The vocals were beautiful, but direct, unadorned with no ad-libs, and a uniform level of seduction.–Norma Jean Wright
How Norma Jean Wright (Chic’s original 1977 vocalist), Luci Martin (Wright’s eventual co-lead), Alfa Anderson (who with Martin became the sound of Chic from 1978 to 1983), and Robin Clark (the “glue” within their unified sound) got to Chic, got out of Chic, and moved forward from Chic is as crucial to this tale as Rodgers’s continued stewardship.
Wright’s tenure is curious to the Chic legend, not just because she was their first vocalist, but rather because it was her Edwards/Rodgers–produced solo—1978’s Norma Jean—that set in motion the Chic-teaming most listeners are familiar with featuring Anderson and Martin.
“I started in a church choir, so there’s smokiness to my style,” says Wright, who came from Ohio and worked with the Spinners before finding her way to Manhattan in the early ’70s. Wright is a natural alto but used her voice’s lighter side for songs like Chic’s “Dance, Dance, Dance,” where she “played up the sexiness.” Yet, when she first arrived, she stuck with her huskier style, auditioning for R&B bandleader Curtis Knight’s ensemble immediately following his time with Jimi Hendrix. “Knight is why I moved to New York City, as he heard my tapes and asked if I’d move to Manhattan for his funk-rock band. When I got to rehearsal, I met this girl, Luci.”
Nile asked me if I’d heard ‘Dance, Dance, Dance.’ No. Disco wasn’t my thing.–Luci Martin
Luci Martin—a rocker—and Wright became friends, forgot about Knight, and zigzagged between Canada and NYC doing background vocals with various groups, until Wright’s roommate mentioned a possible gig with Edwards and Rodgers who were, at that point, morphing into Chic after trying sillier names and heavier sounds. “Soon as they heard me, we started,” says Wright, with the first song being “Everybody Dance” featuring her damsel-in-distress tones.
When it came time to record Chic’s eponymous 1977 album, Rodgers and Edwards (who worked “sternly but patiently” with their vocalists, notes Wright) brought in Nile’s old pals Robin Clark and Luther Vandross, with the latter also acting as vocal arranger. “I knew Nile from way before Chic,” Clark says. Luther, Fonzi, Robin, and her husband, famed David Bowie guitarist Carlos Alomar (Clark sang on 1975’s Young Americans), were in the late-’60s/early ’70s musical ensemble Listen My Brother, which would become a regular act on Sesame Street. “Carlos got Rodgers to sub for him in Listen My Brother with me and Luther during a tour with the Sesame Street road production,” Clark recalls. “Carlos got another gig with the Main Ingredient and wanted someone he trusted for the Sesame Street thing. It was one-for-all-and-all–for-one with us.” Through Alomar, Rodgers would also get his start in the Apollo Theater house band.
Everybody around that mic had to have the same inflection, the same enunciation. and it was nuanced stuff—very percussive and very legato.–Alfa Anderson
In the meantime, Wright dragged Luci Martin into the fold as her co-lead (“reluctantly,” laughs Martin), while Vandross brought in his new pal Alfa Anderson, a Georgia-born, soft Southern-belle jazz singer whose first gig in NYC was with Nat Adderley Jr., celebrating the music of his uncle, saxophone colossus Cannonball Adderley. “My Manhattan debut was at Lincoln Center,” says Anderson, whose goal to continue her work in education was sidelined after meeting Vandross at an audition. “Just to show you how small a world New York City session work was then, Nat wound up with Luther shortly after that gig, and stayed with him, even when I joined Vandross after Chic folded.” Adderley was Luther’s longtime musical director.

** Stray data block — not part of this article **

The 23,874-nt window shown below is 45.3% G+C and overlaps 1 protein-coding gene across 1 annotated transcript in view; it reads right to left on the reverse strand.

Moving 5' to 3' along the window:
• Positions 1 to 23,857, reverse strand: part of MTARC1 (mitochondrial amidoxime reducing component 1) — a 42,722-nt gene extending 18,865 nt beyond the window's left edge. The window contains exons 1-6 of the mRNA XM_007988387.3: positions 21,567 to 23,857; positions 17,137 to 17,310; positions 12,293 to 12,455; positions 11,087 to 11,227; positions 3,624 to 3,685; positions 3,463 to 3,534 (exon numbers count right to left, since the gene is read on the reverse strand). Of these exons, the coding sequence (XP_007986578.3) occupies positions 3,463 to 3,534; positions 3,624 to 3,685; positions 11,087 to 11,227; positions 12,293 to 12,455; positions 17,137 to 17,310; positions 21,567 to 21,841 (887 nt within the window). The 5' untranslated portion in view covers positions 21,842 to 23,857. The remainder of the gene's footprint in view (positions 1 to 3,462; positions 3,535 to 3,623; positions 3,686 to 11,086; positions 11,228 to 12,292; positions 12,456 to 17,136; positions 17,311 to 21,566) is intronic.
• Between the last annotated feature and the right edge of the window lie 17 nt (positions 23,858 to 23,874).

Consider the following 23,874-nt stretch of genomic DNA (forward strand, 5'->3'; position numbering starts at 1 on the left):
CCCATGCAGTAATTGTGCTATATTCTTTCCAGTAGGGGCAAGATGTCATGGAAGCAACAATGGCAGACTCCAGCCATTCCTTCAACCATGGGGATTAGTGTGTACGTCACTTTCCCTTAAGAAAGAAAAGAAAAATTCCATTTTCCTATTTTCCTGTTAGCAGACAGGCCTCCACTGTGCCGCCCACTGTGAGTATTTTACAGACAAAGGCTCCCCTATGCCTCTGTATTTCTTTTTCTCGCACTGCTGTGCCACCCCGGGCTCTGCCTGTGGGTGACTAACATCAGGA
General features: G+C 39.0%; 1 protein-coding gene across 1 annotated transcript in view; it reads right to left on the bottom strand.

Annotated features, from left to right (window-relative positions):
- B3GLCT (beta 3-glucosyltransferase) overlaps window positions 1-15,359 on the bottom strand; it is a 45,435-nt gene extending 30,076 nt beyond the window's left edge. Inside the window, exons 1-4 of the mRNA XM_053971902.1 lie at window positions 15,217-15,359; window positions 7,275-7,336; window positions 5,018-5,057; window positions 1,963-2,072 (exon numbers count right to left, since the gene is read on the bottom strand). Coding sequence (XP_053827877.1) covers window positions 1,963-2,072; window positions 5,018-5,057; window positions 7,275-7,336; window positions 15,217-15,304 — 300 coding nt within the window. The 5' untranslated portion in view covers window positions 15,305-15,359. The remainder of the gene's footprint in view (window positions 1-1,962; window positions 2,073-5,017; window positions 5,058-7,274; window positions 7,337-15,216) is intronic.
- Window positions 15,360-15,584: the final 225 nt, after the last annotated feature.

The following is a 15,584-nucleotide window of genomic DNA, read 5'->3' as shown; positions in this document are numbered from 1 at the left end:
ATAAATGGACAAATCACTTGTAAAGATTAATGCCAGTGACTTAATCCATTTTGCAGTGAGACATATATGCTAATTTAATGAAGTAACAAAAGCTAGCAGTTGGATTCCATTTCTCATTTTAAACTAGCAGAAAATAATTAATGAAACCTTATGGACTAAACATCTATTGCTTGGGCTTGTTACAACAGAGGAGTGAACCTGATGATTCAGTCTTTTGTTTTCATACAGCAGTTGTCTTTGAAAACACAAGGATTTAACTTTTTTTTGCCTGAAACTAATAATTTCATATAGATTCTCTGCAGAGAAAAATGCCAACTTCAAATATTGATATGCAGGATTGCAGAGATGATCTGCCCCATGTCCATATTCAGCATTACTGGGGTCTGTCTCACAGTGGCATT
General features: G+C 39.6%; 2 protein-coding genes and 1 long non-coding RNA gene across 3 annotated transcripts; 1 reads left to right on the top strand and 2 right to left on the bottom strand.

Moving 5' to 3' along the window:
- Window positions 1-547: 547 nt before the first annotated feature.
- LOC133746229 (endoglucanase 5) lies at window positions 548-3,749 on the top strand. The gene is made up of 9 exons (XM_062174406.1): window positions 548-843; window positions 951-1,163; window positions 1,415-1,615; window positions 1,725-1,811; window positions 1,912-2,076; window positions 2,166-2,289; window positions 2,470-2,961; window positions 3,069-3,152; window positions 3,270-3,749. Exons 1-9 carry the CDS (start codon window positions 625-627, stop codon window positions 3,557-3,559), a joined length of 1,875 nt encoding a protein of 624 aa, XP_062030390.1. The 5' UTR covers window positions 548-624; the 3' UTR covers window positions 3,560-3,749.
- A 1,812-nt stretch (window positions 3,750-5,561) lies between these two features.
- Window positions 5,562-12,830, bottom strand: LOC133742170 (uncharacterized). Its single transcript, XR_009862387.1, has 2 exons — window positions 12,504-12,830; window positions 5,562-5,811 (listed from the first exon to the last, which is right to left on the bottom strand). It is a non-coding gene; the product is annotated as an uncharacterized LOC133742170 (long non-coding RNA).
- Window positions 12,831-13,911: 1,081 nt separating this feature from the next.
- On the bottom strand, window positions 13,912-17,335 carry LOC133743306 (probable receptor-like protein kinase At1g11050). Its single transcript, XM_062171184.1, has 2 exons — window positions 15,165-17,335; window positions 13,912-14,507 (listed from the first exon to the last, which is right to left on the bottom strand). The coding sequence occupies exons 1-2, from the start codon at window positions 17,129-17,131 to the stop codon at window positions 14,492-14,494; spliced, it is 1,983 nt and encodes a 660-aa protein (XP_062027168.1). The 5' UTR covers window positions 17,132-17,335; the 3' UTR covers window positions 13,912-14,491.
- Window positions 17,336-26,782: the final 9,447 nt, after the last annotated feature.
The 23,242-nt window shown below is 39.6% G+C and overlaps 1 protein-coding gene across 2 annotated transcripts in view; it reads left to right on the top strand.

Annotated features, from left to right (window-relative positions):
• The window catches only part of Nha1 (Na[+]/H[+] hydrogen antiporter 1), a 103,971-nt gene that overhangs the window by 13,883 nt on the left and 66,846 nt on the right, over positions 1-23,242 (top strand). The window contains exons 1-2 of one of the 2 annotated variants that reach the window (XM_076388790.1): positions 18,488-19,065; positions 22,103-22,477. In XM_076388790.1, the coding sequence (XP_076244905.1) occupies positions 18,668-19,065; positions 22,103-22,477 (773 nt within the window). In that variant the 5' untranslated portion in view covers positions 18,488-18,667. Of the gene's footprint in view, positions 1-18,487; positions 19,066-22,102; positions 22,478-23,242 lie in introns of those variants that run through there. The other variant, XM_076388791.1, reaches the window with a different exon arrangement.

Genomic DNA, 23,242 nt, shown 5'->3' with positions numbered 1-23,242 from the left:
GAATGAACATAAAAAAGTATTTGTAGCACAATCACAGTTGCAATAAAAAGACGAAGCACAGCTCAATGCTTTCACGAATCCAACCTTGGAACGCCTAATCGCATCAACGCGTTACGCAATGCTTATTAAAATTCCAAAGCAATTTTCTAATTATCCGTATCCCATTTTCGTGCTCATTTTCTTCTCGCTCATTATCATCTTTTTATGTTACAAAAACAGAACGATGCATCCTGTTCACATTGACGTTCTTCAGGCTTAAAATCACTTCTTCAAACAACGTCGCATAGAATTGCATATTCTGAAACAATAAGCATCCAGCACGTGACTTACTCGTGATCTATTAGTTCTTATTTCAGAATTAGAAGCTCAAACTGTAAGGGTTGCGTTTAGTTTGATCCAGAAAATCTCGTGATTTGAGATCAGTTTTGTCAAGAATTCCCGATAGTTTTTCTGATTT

While Anderson describes her Chic sound as piercing, clear, and smooth (“I didn’t have what people thought of as a heavy soulful voice”), Luci Martin—who became Wright’s co-lead singer—was a native New Yorker via Queens who started her singing career accidentally when she auditioned for Hair. “I was going to be a chorus girl, dancing. My ambition wasn’t to be a singer. The producers asked me to do ‘Aquarius,’ liked it, and I got the job.”
As an alto with a big voice, Martin got tricked into a Chic audition when Wright—who already had the lead Chic gig—invited Luci to a party that Rodgers, Edwards, and Chic drummer Tony Thompson attended. “I knew Tony from Queens, and we joked about the neighborhood the whole time, until Nile asked me if I’d heard ‘Dance, Dance, Dance.’ No. Disco wasn’t my thing.” (Then again, Martin will eventually admit that Chic was never a disco band. “We were too rich and fully arranged for that.”) Back at the makeshift audition, however, Martin threw shade by telling Rodgers and Edwards that one of the notes in the “ba-ba-ba-ba” section was wrong—“that if you’re following the chord, the next note should be a half-step down.” The male Chic threesome left the room, returned, and said that Martin was in. “In what?” she asked.
That’s how Martin joined Chic. Wright’s hiring had been just as swift, as would be Anderson’s. Folami and Davis—the newest singers—were brought into the fold quickly as well, hitting last-minute auditions at the urging of friends and band members.
“Nile and Bernard made impulsive decisions,” says Clark, considering the Chic bosses’ gut-instinct musicality. “There was never advance warning or long rehearsals,” says Anderson. “You got material right before you recorded and had to be spot-on.” Folami agrees that things are still much the same. Davis, on the other hand, sees Rodgers as “open and willing to let you bring what you got to the table,” she says.
Anderson didn’t know Wright, despite having toured with her, and didn’t know the politics of her split. At the time—early 1978—all she knew was that Vandross would no longer be able to tour with Chic, because “he had to go and become Luther,” says Anderson with a chuckle. “But Luther did say Nile and Bernard asked if I would stay and take Norma’s place.”
While the next several years brought mega-stardom based on the Chic Organization’s winning way with melody and rhythm, much of their success came too from their image—a noir-ish, couture look that annoyed Martin. “It didn’t always go over, no,” she says. “I like having my own fashion sense. I wasn’t going to call something fantastic just because they thought it.”